Political parties calls for reduction of electoral cycle

Political parties calls for reduction of electoral cycle

By Cherno Omar Bobb

Gambian political parties has recommended for the reduction of the country’s electoral cycle to at least within a year.

Political party representatives made the recommendation during a week-long nationwide post-Local Government Elections orientation of political parties on electoral laws, processes and maintenance of peace organised by the National Council for Civic Education (NCCE) with funding from UNDP.

The activity was designed to enhance the understanding of political parties regarding electoral laws and processes, as well as promote peaceful and inclusive democratic practices. The theme for the orientation was “Awareness of electoral laws and processes is key to meaningful and peaceful electoral participation.”

The orientation sessions were conducted in six days across the country, involving nearly 300 representatives from various political parties, youth and women leaders as well as Civil Society Organisations.

The discussions and recommendations put forward aim to ensure the sustainability of peaceful democratic dispensation and pave the way for more inclusive, transparent, and participatory elections in the future.

Participants shared experiences and opinions on how to improve the current system to have improved elections in the future that will continue to put the Gambia on the global spotlight for its credibility and efficacy.

The Gambia’s electoral cycle is spread across three years with citizens having to vote for presidential, National Assembly Members, Councillors and Mayors/Chairpersons seperately.

An overwhelming number of participants called for the ammendment of electoral laws to ensure all elections are held within a year. “How can the country develop when we spend three of the five years politicking and campaigning” they questioned.

It was recommended that the presidential and National Assembly Members elections be joined, and the Mayoral/Chairpersons and Councillorship elections be joined to safe the state money to be invested in other development initiatives as elections are too expensive and time consuming.

They described the Gambia’s electoral cycle as  too long and should be compressed to allow more time for development. “We must be ready to advance as a nation.”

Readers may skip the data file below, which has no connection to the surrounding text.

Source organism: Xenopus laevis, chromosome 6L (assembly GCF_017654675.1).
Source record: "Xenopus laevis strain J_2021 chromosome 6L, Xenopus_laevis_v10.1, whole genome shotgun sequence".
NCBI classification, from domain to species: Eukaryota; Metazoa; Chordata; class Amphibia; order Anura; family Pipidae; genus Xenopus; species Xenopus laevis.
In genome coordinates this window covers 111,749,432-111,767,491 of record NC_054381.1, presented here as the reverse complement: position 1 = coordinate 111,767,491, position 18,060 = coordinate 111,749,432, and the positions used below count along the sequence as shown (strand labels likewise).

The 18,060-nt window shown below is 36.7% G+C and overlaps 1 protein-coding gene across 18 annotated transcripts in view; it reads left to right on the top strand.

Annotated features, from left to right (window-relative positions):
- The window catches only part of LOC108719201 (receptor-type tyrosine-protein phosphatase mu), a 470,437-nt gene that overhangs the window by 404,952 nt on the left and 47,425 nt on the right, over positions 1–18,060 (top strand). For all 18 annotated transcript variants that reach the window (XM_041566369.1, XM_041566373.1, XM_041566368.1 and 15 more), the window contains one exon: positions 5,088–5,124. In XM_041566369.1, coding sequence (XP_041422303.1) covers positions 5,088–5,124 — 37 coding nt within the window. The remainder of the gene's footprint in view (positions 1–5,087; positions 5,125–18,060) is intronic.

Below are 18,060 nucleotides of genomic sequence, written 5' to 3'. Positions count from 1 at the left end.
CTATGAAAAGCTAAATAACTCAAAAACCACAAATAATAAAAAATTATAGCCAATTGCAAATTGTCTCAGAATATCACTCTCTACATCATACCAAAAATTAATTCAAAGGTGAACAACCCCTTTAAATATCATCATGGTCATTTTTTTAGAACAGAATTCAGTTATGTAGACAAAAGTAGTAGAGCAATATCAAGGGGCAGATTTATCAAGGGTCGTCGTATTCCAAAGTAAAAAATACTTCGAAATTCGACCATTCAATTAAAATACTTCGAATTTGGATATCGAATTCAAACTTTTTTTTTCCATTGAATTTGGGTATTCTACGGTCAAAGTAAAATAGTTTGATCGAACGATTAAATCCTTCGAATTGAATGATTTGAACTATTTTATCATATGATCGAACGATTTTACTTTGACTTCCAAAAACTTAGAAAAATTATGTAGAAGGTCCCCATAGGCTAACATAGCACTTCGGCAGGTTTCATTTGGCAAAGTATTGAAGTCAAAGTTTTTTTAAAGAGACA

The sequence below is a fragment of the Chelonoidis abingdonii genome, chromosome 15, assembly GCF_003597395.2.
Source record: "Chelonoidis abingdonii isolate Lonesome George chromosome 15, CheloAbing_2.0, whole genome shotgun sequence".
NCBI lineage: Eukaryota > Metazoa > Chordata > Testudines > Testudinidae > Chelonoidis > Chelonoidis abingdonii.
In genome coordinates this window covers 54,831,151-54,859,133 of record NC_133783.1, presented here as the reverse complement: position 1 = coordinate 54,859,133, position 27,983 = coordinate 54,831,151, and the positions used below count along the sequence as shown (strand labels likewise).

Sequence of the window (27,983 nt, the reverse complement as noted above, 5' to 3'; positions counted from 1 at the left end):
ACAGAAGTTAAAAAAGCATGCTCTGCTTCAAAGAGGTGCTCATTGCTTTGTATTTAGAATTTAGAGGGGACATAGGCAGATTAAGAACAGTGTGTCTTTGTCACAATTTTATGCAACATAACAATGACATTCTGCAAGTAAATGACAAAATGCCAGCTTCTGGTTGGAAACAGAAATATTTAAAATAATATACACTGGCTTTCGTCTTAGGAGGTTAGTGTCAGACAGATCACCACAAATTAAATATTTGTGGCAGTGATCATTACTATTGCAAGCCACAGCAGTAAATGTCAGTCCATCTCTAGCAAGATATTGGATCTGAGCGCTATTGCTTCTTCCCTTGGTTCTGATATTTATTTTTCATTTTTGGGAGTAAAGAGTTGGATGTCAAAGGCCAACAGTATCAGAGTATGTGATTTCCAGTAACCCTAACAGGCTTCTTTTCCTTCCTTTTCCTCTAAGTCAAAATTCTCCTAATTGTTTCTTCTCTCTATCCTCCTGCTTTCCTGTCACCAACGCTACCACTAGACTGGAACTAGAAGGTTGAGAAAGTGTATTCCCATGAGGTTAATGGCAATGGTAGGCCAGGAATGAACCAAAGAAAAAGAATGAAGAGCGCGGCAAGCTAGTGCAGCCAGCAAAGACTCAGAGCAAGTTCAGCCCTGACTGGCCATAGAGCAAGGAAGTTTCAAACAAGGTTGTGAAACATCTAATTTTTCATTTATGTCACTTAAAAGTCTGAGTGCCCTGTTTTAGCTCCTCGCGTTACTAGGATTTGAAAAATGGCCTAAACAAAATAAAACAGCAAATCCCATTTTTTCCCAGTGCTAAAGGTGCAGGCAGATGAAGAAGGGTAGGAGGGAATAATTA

1. Electoral reform: To strengthen Gambia’s democratic credentials, there is an urgent need to resuscitate the constitutional reform process and speed up the election law reform to meet the current realities of a democratic Gambia.
  1. IEC should be more assertive in enforcing the electoral laws and Election Code of Conduct to reduce tension during electioneering period.
  1. Ballot Drum to Paper Ballot: Switching from the Ballot Drum system to a Paper Ballot system is desired by many, considering the increasing number of political parties and candidates during elections. However, many are also still of the believe that the current marble system which is unique and transparent should be improved upon and maintained. For others, it is essential to involve all stakeholders, including political parties, civil society organizations, and election officials, in discussions about transitioning to a new voting system. Additionally, implementing such changes would require careful planning, public awareness campaigns including mock elections, and sufficient resources to ensure a smooth and successful transition.
  1. Electoral Cycle Reduction:Gambia’s electoral cycle of three years is consider too long and should be compressed to allow for more time for development. Frequent elections is costly, time consuming and could lead to campaign fatigue, and voter apathy, as well as a focus on short-term solutions rather than long-term planning. Additionally, politicians may spend a significant portion of their time in office campaigning for re-election rather than national development.
  • Diaspora Voting: The diaspora is an integral part of the Gambian community, and their voices and interests should be represented in the political process. By allowing them to vote, the government ensures a more inclusive and representative democracy that considers the views and concerns of Gambians both within the country and abroad. However, others argued that it’s worth noting that the issue of diaspora voting is complex and might raise challenges related to logistics, verification of eligibility, and ensuring the integrity of the voting process. Gambia need to establish appropriate mechanisms and systems to facilitate diaspora voting while maintaining the security and fairness of elections.


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